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Posted on January 23rd 2007 in Real Estate

Liability for Environmental Contamination

Liability for Environmental Contamination

When purchasing real estate there are a number of items that need to be addressed. One issue that is gaining prominence, particularly in respect of commercial real estate, is the environmental condition of the property being considered for purchase.

If the property under consideration is potentially contaminated there are a number of obvious reasons why the purchaser needs to be aware of this information. This fact may have an affect on the decision to proceed with the purchase as well as the purchase price.

Another reason this information is so important is that in Ontario liability for environmental clean up is not based on fault. The Ministry of the Environment can direct any number of companies or individuals to take corrective action with respect to particular lands in order to comply with Ontario’s environmental laws. The list of those potentially liable for this arduous and costly task include past owners, present owners, occupants and anyone having the charge, management and control of the land.

Obviously environmental due diligence is significant in assessing the purchaser’s potential for environmental liability. The process involved is essentially an information gathering exercise and will include:
– Looking at the use of the property both past and present;
– Looking at the use of neighbouring properties both past and present to determine if contamination has or may migrate off site;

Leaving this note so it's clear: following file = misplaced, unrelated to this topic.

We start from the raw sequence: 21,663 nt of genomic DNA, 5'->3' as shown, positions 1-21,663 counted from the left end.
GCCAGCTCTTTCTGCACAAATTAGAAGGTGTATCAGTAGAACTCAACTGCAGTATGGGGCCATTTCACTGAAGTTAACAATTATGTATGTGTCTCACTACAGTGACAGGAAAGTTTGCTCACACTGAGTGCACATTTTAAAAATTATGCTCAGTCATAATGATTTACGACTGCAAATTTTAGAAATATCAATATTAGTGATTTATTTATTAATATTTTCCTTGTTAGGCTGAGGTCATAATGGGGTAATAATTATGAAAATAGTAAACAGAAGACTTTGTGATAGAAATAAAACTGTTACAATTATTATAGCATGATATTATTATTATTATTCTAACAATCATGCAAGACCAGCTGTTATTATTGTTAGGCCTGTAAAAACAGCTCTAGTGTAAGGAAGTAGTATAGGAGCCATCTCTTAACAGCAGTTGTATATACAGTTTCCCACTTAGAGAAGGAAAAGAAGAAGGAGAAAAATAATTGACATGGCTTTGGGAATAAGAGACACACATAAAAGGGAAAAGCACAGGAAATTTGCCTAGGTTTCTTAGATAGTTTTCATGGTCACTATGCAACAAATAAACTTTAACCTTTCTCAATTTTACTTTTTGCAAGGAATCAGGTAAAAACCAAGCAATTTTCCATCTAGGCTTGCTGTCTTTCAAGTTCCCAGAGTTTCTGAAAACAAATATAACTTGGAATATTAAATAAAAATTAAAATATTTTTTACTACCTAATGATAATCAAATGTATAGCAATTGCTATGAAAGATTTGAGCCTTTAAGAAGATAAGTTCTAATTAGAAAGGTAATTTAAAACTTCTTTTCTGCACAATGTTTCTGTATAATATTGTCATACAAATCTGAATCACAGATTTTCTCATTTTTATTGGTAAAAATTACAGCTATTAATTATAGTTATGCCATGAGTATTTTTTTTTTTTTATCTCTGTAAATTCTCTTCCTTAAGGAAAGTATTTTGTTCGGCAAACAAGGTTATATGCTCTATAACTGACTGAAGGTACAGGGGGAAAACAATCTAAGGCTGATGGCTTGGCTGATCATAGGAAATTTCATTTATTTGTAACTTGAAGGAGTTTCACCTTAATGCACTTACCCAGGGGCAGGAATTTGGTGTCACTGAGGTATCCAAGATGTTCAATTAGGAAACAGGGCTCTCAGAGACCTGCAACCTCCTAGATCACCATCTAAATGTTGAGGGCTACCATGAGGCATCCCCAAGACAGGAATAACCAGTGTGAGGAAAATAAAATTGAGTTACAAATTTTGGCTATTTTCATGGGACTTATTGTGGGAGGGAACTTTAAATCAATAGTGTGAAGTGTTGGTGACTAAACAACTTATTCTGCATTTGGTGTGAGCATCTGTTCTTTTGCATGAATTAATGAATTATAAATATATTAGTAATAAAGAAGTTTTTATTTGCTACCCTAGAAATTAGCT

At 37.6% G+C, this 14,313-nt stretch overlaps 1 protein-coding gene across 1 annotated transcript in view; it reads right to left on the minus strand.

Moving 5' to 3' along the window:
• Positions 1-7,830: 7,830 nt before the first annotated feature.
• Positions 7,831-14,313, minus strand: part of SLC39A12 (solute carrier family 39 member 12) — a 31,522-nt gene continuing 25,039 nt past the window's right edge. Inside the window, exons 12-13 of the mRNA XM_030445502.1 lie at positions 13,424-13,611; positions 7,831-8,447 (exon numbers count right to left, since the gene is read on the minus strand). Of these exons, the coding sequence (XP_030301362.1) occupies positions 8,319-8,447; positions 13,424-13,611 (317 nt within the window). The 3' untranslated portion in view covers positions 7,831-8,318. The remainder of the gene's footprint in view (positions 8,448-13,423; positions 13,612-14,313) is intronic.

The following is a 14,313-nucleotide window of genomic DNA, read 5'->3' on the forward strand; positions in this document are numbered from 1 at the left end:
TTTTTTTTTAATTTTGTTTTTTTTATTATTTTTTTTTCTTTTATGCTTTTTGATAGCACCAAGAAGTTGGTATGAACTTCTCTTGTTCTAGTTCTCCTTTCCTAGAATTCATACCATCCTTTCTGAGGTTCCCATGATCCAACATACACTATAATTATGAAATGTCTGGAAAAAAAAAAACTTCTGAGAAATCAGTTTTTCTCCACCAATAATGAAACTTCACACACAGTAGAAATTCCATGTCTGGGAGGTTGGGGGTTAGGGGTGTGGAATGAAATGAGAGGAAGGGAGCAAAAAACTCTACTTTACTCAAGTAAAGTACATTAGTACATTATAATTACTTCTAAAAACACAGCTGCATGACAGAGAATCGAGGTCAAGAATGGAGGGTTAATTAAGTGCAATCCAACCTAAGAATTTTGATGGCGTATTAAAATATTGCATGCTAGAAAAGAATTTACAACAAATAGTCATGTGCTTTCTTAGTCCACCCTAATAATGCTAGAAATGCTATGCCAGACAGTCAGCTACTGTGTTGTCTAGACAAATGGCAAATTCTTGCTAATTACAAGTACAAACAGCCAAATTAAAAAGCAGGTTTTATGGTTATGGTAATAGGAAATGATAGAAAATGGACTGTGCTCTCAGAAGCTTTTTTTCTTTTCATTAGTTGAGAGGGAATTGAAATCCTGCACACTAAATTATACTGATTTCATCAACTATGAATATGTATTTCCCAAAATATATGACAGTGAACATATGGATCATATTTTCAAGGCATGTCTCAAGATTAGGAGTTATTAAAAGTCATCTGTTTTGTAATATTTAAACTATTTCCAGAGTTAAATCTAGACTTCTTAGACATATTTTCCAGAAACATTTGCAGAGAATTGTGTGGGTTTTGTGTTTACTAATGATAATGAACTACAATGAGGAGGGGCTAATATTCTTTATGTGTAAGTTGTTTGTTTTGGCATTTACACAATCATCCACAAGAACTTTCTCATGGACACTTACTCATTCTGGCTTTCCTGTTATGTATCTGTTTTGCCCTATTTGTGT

– Searching for relevant orders or approvals related to the property;
– Analysing any existing environmental reports for the property; and
– In some cases conducting environmental testing.

While the potential for environmental liability can be onerous, the Ontario government enacted legislation in 2004 to help alleviate some of this burden. The Brownfields Statute Amendment Act is specifically designed to encourage the redevelopment of land that had previously been used for commercial or industrial uses and is perceived as contaminated, i.e. brownfields.

The two key amendments are the creation of the Environmental Site Registry (ESR) and the Record of Site Condition form (RSC). The ESR is a registry separate from the province’s land registration system. It allows persons to file records of site condition and facilitates the public’s access to information contained in those records. The RSC provides an exception to the unlimited liability for environmental cleanup orders. Once an RSC has been filed no order can be made against the current or subsequent owner, occupant or person in charge of the land. To file an RSC the property must have been properly assessed by an environmental professional and shown to meet the soil, sediment and groundwater standards appropriate for the proposed use of the land.

While this issue of liability for contaminated property is primarily a commercial real estate issue, rural and cottage properties that have a well or septic system are not immune to such problems. Therefore it is important to seek legal advice prior to proceeding with any real estate purchase and preferably before signing the agreement of purchase and sale.

Our firm handles all types of real estate transactions. For further information contact Howard Steinberg or Stan Landau.